The Massachusetts Republican State Committee is looking more like the snake eating its own tail than a leadership body.
The squabbling between conservative and moderate members of the committee came to a boil over the weekend, when some members pushed a proposal to boot Gov. Charlie Baker, Lt. Gov. Karyn Polito and Republican leaders on Beacon Hill from the party’s Executive Committee – the body that, until now, had decided who to endorse in a Republican primary.
That proposed bylaw change has now been replaced by an amendment to require two-thirds of the entire 80-member State Committee to vote to endorse on those endorsements, rather than just the Executive Committee.
The squabble only grew when Baker and many in the party called on MassGOP Chairman Jim Lyons to oust State Committee member Deborah Martell after she said she was “sickened” by the fact a gay Republican, Congressional candidate Jeffrey Sosa-Paquette, and his husband had adopted children.
Baker called her comments “disgraceful” and all the Republicans in the Massachusetts House except one said Lyons should resign if he was “unprepared or unwilling” to ask Martell to resign, according to State House News Service.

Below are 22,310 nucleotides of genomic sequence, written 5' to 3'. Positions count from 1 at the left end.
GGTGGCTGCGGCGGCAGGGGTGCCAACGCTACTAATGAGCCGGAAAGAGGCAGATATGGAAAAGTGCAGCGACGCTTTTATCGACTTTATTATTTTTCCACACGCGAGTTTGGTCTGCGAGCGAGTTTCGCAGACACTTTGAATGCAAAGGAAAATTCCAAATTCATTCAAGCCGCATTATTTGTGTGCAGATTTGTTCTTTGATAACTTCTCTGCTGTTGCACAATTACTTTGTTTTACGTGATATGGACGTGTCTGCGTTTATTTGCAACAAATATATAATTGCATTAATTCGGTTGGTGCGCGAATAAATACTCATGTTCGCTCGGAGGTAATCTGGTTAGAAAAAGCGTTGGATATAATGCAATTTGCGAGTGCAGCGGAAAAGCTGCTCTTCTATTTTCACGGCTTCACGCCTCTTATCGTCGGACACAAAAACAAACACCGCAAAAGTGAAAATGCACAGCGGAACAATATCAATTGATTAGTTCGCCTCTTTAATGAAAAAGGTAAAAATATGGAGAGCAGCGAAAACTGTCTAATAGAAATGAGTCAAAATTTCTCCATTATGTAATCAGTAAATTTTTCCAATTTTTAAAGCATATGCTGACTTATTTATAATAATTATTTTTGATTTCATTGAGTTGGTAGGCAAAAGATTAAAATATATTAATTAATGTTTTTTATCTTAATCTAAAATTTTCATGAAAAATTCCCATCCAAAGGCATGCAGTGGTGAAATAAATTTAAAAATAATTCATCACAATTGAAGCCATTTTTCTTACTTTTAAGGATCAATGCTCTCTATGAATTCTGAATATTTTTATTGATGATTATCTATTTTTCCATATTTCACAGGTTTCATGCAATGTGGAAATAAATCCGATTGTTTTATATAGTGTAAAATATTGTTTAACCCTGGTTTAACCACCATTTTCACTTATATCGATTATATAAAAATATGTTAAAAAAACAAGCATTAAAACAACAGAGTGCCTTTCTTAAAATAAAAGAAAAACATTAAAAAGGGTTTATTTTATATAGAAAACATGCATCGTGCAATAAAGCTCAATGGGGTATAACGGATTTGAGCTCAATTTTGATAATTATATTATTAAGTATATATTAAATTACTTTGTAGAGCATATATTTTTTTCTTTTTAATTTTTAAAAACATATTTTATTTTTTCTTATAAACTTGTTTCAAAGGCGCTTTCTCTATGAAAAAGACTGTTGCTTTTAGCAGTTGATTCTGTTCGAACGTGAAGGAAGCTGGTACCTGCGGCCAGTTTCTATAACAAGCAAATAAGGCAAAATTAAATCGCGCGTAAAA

Lyons was mum, initially, so MassGOP vice chair Tom Mountain said, “I told her you must resign, it’s over, goodbye,” according to NBC Boston.
Mountain said what Martell did in circulating emails expressing her disgust at a gay couple adopting children was “immoral. We don’t have any room in the party for such things.”
Mountain said he spoke out because Lyons wouldn’t. Mountain was asked if he talked with Lyons about this. “No. He never returns my calls and I am the vice chair,” he told NBC Boston.
Keeping track of who is calling on whom to resign is almost a full-time job. It’s even more difficult if they don’t return your calls.
So far, Martell’s homophobia wasn’t enough to get her booted. On Monday Lyons said he would neither step down nor call for Martell’s resignation, citing her First Amendment right to free speech.
“I acknowledge that she wrote in a manner that was offensive,” Lyons said in a statement. “However, Massachusetts Republican Party bylaws are clear: freedom of speech and religious liberty are values that are unbending and uncompromising. My hope is that both individuals involved in this controversy can and will unite behind our shared values.”
The question might be whether those involved can even agree on those “shared values.”